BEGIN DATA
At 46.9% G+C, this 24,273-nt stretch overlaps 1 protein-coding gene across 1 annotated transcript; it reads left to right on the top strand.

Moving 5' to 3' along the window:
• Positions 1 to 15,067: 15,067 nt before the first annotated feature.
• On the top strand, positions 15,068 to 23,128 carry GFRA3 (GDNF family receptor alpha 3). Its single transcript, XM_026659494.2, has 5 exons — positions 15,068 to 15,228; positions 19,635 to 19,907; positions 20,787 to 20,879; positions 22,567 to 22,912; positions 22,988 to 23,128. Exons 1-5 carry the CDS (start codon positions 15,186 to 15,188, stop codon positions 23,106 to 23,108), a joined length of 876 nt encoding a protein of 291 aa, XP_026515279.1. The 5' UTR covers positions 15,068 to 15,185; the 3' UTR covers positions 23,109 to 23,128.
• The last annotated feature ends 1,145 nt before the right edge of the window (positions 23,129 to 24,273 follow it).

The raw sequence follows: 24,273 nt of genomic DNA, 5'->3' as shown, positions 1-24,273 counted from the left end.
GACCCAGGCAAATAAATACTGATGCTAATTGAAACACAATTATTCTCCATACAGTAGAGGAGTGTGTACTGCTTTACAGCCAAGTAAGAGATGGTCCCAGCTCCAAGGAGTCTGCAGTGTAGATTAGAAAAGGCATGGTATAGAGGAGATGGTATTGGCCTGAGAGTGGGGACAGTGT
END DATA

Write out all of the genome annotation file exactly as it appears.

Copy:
At 46.9% G+C, this 24,273-nt stretch overlaps 1 protein-coding gene across 1 annotated transcript; it reads left to right on the top strand.

Moving 5' to 3' along the window:
• Positions 1 to 15,067: 15,067 nt before the first annotated feature.
• On the top strand, positions 15,068 to 23,128 carry GFRA3 (GDNF family receptor alpha 3). Its single transcript, XM_026659494.2, has 5 exons — positions 15,068 to 15,228; positions 19,635 to 19,907; positions 20,787 to 20,879; positions 22,567 to 22,912; positions 22,988 to 23,128. Exons 1-5 carry the CDS (start codon positions 15,186 to 15,188, stop codon positions 23,106 to 23,108), a joined length of 876 nt encoding a protein of 291 aa, XP_026515279.1. The 5' UTR covers positions 15,068 to 15,185; the 3' UTR covers positions 23,109 to 23,128.
• The last annotated feature ends 1,145 nt before the right edge of the window (positions 23,129 to 24,273 follow it).

The raw sequence follows: 24,273 nt of genomic DNA, 5'->3' as shown, positions 1-24,273 counted from the left end.
GACCCAGGCAAATAAATACTGATGCTAATTGAAACACAATTATTCTCCATACAGTAGAGGAGTGTGTACTGCTTTACAGCCAAGTAAGAGATGGTCCCAGCTCCAAGGAGTCTGCAGTGTAGATTAGAAAAGGCATGGTATAGAGGAGATGGTATTGGCCTGAGAGTGGGGACAGTGT